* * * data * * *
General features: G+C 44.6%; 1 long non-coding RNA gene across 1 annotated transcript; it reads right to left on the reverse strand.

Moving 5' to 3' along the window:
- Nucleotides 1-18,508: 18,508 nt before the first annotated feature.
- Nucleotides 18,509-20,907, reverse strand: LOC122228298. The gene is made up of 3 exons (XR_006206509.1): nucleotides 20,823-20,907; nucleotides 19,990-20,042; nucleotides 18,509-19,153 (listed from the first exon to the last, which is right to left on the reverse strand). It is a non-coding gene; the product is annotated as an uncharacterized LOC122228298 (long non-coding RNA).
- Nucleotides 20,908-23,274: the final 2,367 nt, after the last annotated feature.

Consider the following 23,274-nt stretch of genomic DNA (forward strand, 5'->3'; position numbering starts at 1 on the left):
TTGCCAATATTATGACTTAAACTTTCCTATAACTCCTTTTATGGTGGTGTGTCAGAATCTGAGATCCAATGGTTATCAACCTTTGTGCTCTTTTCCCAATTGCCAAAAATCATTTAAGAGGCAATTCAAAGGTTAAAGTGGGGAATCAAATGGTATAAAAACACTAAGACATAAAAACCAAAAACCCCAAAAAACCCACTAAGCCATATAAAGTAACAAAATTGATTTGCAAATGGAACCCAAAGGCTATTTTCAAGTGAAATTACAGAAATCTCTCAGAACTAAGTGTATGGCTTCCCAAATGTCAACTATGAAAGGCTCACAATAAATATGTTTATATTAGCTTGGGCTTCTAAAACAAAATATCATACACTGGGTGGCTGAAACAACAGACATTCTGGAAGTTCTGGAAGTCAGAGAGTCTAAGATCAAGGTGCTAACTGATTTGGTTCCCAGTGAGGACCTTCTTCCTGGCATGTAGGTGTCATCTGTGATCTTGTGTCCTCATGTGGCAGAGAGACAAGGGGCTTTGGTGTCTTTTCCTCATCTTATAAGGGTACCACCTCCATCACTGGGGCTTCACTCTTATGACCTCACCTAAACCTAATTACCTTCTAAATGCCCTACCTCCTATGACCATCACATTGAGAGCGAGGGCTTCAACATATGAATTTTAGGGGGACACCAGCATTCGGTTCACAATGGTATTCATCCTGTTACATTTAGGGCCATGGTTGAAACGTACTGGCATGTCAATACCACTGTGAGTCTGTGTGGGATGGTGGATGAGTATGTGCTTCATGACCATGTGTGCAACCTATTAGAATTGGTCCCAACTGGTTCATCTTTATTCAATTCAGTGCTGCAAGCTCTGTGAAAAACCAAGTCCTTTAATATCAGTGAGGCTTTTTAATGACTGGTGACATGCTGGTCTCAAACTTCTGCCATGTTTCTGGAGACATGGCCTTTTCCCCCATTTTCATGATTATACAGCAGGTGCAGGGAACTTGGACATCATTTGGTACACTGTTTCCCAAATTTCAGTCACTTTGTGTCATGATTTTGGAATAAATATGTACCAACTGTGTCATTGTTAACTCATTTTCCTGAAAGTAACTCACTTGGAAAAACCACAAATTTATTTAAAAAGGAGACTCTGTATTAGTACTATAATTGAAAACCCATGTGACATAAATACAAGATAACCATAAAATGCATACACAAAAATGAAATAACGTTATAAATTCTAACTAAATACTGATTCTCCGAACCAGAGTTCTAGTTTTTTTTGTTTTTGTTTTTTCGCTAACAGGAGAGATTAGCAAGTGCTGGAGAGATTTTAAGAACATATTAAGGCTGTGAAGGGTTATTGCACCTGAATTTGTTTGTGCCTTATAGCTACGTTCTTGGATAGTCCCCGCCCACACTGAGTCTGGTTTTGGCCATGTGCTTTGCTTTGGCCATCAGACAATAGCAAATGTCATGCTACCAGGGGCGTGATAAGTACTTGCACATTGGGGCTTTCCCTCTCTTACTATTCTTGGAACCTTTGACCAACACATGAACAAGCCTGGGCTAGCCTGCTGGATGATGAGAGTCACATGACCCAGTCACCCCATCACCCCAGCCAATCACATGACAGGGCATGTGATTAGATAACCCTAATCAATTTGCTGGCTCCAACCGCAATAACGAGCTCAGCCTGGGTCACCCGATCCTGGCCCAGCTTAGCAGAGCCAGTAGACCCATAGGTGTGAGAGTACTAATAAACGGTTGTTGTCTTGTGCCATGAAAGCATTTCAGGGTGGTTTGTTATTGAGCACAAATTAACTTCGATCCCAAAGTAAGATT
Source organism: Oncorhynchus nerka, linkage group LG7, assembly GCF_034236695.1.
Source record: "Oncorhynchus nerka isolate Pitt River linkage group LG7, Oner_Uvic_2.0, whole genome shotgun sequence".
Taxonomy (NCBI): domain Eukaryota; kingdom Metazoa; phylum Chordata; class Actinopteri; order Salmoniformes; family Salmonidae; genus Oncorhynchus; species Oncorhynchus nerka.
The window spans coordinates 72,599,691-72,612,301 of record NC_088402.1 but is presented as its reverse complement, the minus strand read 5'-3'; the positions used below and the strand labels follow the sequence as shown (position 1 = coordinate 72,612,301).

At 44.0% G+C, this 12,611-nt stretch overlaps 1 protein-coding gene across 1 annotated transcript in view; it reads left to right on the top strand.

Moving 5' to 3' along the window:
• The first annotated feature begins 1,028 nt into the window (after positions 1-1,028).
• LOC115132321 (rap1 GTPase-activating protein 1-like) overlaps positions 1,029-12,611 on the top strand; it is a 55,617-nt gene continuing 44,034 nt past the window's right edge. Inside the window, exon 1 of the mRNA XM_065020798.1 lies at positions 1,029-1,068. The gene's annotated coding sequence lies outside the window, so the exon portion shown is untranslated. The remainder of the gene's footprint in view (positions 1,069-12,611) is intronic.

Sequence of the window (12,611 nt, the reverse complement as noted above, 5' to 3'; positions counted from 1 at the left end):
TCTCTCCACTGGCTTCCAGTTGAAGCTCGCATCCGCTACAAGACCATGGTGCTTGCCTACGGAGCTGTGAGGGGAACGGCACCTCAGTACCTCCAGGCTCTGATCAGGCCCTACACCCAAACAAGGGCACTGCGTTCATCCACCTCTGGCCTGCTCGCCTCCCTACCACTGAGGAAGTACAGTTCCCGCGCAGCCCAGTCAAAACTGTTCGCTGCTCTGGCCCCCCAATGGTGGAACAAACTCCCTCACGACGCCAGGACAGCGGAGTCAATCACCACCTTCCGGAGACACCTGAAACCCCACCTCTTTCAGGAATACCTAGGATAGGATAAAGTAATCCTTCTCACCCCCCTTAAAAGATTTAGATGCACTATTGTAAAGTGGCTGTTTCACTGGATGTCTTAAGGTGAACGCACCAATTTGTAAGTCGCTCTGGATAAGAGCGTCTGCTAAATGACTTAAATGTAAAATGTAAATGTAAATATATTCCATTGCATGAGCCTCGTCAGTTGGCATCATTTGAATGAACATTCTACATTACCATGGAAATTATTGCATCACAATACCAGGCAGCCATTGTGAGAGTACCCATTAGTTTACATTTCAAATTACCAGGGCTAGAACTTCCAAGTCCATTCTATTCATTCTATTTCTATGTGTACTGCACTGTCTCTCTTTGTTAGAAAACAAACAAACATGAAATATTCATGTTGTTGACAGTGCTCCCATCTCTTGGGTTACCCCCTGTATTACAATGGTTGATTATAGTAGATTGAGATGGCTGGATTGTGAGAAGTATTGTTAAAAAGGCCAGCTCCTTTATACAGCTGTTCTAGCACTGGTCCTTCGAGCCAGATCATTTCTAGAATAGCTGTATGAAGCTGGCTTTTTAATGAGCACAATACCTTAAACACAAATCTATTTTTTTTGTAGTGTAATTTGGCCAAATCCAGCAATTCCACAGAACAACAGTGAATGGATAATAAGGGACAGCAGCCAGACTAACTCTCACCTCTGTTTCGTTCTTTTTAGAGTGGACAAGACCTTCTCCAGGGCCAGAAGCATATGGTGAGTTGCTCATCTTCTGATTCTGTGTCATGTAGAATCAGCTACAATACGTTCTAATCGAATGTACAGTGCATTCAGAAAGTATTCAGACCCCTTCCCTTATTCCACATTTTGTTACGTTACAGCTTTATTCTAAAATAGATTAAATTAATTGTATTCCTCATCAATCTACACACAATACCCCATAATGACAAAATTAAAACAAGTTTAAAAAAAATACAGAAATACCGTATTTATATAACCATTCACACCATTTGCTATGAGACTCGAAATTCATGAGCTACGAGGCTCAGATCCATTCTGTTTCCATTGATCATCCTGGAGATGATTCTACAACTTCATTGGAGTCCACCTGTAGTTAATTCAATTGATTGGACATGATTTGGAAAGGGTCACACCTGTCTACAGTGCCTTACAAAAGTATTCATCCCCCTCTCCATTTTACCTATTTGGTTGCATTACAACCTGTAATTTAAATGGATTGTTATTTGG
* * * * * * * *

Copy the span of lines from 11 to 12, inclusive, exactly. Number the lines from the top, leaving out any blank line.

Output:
The window spans coordinates 72,599,691-72,612,301 of record NC_088402.1 but is presented as its reverse complement, the minus strand read 5'-3'; the positions used below and the strand labels follow the sequence as shown (position 1 = coordinate 72,612,301).

At 44.0% G+C, this 12,611-nt stretch overlaps 1 protein-coding gene across 1 annotated transcript in view; it reads left to right on the top strand.